In the seventh inning of Sunday’s showdown—where the hometown nine took a 10-3 tumble against the Blue Jays—Tyler Stephenson cranked out a pinch-hit home run, his ninth of the year. Fast forward to the last gasp of the game, when we saw him swing and miss at three straight pitches to seal the Reds’ fate. These polar opposite moments were a crystal-clear snapshot of the rollercoaster of anticipation and reality we’ve ridden with Stephenson this season.
As we opened the door to the 2023 season, Tyler Stephenson was seen as one of the cornerstones of Cincinnati’s up-and-coming ensemble. His numbers included a career slash line of .296/.369/.454 and a 116 OPS+. Last season, as a 25-year-old, the guy was nothing short of dazzling. With a line of .319/.372/.482 (133 OPS+), Stephenson wasn’t just knocking on the door of stardom; he seemed poised to kick it down.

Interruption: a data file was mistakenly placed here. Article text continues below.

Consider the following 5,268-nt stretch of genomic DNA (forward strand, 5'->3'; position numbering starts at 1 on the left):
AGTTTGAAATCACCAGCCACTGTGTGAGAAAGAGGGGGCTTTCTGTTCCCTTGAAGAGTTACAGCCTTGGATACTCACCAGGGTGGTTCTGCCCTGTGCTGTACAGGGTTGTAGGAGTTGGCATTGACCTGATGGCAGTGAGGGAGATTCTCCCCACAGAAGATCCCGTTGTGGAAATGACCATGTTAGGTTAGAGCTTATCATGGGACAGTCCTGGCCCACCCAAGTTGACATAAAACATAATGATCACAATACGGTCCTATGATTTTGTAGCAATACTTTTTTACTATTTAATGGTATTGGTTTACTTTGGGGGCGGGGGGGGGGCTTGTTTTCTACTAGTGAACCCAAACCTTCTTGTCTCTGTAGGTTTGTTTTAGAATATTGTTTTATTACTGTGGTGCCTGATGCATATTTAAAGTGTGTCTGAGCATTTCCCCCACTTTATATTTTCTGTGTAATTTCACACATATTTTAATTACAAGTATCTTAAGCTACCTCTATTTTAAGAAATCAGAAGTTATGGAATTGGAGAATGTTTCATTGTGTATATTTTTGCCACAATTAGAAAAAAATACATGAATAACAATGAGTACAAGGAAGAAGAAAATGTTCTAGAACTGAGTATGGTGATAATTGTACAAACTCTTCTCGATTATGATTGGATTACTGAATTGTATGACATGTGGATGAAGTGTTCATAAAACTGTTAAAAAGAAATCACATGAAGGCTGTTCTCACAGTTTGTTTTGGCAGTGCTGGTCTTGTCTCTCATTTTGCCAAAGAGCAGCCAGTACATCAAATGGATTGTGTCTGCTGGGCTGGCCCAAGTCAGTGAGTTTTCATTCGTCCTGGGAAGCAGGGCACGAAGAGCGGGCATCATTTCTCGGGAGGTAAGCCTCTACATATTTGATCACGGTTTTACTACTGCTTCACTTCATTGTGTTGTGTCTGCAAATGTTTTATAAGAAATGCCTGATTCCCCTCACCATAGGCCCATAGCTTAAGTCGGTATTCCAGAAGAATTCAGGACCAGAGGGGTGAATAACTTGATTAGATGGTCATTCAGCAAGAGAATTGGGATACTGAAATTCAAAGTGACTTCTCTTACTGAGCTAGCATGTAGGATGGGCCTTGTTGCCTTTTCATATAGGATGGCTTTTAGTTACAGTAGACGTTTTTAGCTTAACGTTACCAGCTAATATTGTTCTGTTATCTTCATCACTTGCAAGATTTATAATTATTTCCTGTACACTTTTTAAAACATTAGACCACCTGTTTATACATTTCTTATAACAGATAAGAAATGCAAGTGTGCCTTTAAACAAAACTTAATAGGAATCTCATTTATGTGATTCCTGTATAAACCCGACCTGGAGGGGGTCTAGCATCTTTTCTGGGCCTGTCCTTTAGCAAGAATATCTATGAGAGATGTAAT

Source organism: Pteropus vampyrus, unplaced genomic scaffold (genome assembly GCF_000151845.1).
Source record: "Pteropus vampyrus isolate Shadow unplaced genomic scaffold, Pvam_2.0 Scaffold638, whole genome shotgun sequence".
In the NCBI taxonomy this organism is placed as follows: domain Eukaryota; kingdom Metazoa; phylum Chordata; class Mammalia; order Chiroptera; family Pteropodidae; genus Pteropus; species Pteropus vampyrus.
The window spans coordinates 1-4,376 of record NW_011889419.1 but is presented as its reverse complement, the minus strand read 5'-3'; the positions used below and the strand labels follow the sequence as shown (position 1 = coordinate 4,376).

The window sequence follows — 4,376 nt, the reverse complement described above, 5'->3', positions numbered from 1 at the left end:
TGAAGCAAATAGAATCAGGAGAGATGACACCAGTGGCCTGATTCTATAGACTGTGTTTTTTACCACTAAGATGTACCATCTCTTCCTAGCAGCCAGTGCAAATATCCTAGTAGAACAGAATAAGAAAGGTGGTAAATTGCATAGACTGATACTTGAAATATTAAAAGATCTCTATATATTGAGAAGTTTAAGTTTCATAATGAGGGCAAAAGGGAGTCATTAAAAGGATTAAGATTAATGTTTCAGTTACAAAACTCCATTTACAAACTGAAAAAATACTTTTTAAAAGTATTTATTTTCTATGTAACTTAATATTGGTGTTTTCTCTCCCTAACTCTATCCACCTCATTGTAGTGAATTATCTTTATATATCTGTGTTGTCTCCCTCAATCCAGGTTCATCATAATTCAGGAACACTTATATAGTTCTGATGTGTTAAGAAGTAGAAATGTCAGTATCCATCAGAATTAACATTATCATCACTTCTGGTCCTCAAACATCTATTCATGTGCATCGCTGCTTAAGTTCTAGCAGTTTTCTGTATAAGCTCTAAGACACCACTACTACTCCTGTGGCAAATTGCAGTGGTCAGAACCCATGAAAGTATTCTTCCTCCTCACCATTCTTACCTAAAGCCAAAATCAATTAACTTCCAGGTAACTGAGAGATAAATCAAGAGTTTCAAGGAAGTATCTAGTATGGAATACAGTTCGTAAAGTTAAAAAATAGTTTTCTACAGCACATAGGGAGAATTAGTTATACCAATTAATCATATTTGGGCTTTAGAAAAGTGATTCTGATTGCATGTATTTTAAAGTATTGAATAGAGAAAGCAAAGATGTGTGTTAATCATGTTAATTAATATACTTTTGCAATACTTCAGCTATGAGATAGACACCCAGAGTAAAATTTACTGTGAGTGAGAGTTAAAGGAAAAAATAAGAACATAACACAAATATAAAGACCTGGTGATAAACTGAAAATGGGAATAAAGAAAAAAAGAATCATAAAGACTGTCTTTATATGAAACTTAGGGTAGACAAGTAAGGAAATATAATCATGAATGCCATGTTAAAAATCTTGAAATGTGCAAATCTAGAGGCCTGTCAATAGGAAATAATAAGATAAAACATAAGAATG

But there’s a caveat to those brilliant 2022 numbers. A series of body blows—a concussion, a broken thumb, and a broken clavicle—limited Stephenson to only 50 games. He trotted out healthy for Opening Day this year, even batting cleanup, but his 0-for-4 performance was a harbinger of woes to come. Where’s the All-Star-in-waiting we were all anticipating? His dismal .245/.329/.360 line speaks volumes, and the news only gets grimmer. Since the clock struck July, he’s batting a woeful .200 with a .286 slugging percentage. It’s enough to make even the most steadfast Reds fan reach for the antacids.